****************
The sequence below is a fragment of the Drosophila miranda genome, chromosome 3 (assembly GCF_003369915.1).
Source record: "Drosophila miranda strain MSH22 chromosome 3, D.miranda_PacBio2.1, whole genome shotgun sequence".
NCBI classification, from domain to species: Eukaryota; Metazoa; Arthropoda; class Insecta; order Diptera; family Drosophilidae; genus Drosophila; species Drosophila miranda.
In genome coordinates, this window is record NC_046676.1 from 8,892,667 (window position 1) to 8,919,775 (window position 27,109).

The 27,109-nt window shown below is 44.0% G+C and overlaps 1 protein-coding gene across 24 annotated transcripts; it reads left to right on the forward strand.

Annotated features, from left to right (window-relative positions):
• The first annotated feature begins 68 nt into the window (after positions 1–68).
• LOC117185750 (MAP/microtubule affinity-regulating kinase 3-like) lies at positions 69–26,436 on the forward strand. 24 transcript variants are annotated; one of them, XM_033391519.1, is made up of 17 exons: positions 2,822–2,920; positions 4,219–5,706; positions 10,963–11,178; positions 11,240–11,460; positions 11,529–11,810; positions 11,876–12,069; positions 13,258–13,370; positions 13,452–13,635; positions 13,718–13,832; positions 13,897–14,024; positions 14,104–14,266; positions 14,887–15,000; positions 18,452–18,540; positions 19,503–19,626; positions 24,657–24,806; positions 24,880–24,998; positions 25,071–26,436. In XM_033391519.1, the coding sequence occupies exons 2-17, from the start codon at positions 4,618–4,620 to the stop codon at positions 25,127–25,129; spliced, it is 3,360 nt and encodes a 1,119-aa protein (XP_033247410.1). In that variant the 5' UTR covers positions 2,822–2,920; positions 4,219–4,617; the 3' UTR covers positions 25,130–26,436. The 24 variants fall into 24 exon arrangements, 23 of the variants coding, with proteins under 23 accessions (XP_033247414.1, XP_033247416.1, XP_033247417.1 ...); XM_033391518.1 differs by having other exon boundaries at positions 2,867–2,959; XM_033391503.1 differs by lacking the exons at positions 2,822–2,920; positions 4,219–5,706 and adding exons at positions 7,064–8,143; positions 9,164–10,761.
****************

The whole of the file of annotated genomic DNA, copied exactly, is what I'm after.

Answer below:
The sequence below is a fragment of the Drosophila miranda genome, chromosome 3 (assembly GCF_003369915.1).
Source record: "Drosophila miranda strain MSH22 chromosome 3, D.miranda_PacBio2.1, whole genome shotgun sequence".
NCBI classification, from domain to species: Eukaryota; Metazoa; Arthropoda; class Insecta; order Diptera; family Drosophilidae; genus Drosophila; species Drosophila miranda.
In genome coordinates, this window is record NC_046676.1 from 8,892,667 (window position 1) to 8,919,775 (window position 27,109).

The 27,109-nt window shown below is 44.0% G+C and overlaps 1 protein-coding gene across 24 annotated transcripts; it reads left to right on the forward strand.

Annotated features, from left to right (window-relative positions):
• The first annotated feature begins 68 nt into the window (after positions 1–68).
• LOC117185750 (MAP/microtubule affinity-regulating kinase 3-like) lies at positions 69–26,436 on the forward strand. 24 transcript variants are annotated; one of them, XM_033391519.1, is made up of 17 exons: positions 2,822–2,920; positions 4,219–5,706; positions 10,963–11,178; positions 11,240–11,460; positions 11,529–11,810; positions 11,876–12,069; positions 13,258–13,370; positions 13,452–13,635; positions 13,718–13,832; positions 13,897–14,024; positions 14,104–14,266; positions 14,887–15,000; positions 18,452–18,540; positions 19,503–19,626; positions 24,657–24,806; positions 24,880–24,998; positions 25,071–26,436. In XM_033391519.1, the coding sequence occupies exons 2-17, from the start codon at positions 4,618–4,620 to the stop codon at positions 25,127–25,129; spliced, it is 3,360 nt and encodes a 1,119-aa protein (XP_033247410.1). In that variant the 5' UTR covers positions 2,822–2,920; positions 4,219–4,617; the 3' UTR covers positions 25,130–26,436. The 24 variants fall into 24 exon arrangements, 23 of the variants coding, with proteins under 23 accessions (XP_033247414.1, XP_033247416.1, XP_033247417.1 ...); XM_033391518.1 differs by having other exon boundaries at positions 2,867–2,959; XM_033391503.1 differs by lacking the exons at positions 2,822–2,920; positions 4,219–5,706 and adding exons at positions 7,064–8,143; positions 9,164–10,761.